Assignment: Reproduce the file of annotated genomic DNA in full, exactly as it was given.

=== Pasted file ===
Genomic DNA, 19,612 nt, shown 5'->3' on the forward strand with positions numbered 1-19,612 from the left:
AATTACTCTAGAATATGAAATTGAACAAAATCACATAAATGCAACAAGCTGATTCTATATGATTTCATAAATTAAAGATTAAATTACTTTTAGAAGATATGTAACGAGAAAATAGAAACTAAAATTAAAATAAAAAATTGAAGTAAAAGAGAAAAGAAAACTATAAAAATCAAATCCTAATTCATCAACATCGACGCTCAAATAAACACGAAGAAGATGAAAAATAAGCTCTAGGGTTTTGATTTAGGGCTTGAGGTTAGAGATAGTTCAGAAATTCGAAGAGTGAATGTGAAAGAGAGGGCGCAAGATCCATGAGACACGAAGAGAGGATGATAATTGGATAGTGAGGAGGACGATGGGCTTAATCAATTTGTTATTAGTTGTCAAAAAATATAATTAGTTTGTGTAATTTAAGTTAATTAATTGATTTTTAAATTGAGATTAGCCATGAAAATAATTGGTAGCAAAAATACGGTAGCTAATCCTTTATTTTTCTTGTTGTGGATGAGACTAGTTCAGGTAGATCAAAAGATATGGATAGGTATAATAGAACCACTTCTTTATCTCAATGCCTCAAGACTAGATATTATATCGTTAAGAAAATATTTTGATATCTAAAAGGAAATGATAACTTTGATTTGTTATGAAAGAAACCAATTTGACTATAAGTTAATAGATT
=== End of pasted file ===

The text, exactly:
Genomic DNA, 19,612 nt, shown 5'->3' on the forward strand with positions numbered 1-19,612 from the left:
AATTACTCTAGAATATGAAATTGAACAAAATCACATAAATGCAACAAGCTGATTCTATATGATTTCATAAATTAAAGATTAAATTACTTTTAGAAGATATGTAACGAGAAAATAGAAACTAAAATTAAAATAAAAAATTGAAGTAAAAGAGAAAAGAAAACTATAAAAATCAAATCCTAATTCATCAACATCGACGCTCAAATAAACACGAAGAAGATGAAAAATAAGCTCTAGGGTTTTGATTTAGGGCTTGAGGTTAGAGATAGTTCAGAAATTCGAAGAGTGAATGTGAAAGAGAGGGCGCAAGATCCATGAGACACGAAGAGAGGATGATAATTGGATAGTGAGGAGGACGATGGGCTTAATCAATTTGTTATTAGTTGTCAAAAAATATAATTAGTTTGTGTAATTTAAGTTAATTAATTGATTTTTAAATTGAGATTAGCCATGAAAATAATTGGTAGCAAAAATACGGTAGCTAATCCTTTATTTTTCTTGTTGTGGATGAGACTAGTTCAGGTAGATCAAAAGATATGGATAGGTATAATAGAACCACTTCTTTATCTCAATGCCTCAAGACTAGATATTATATCGTTAAGAAAATATTTTGATATCTAAAAGGAAATGATAACTTTGATTTGTTATGAAAGAAACCAATTTGACTATAAGTTAATAGATT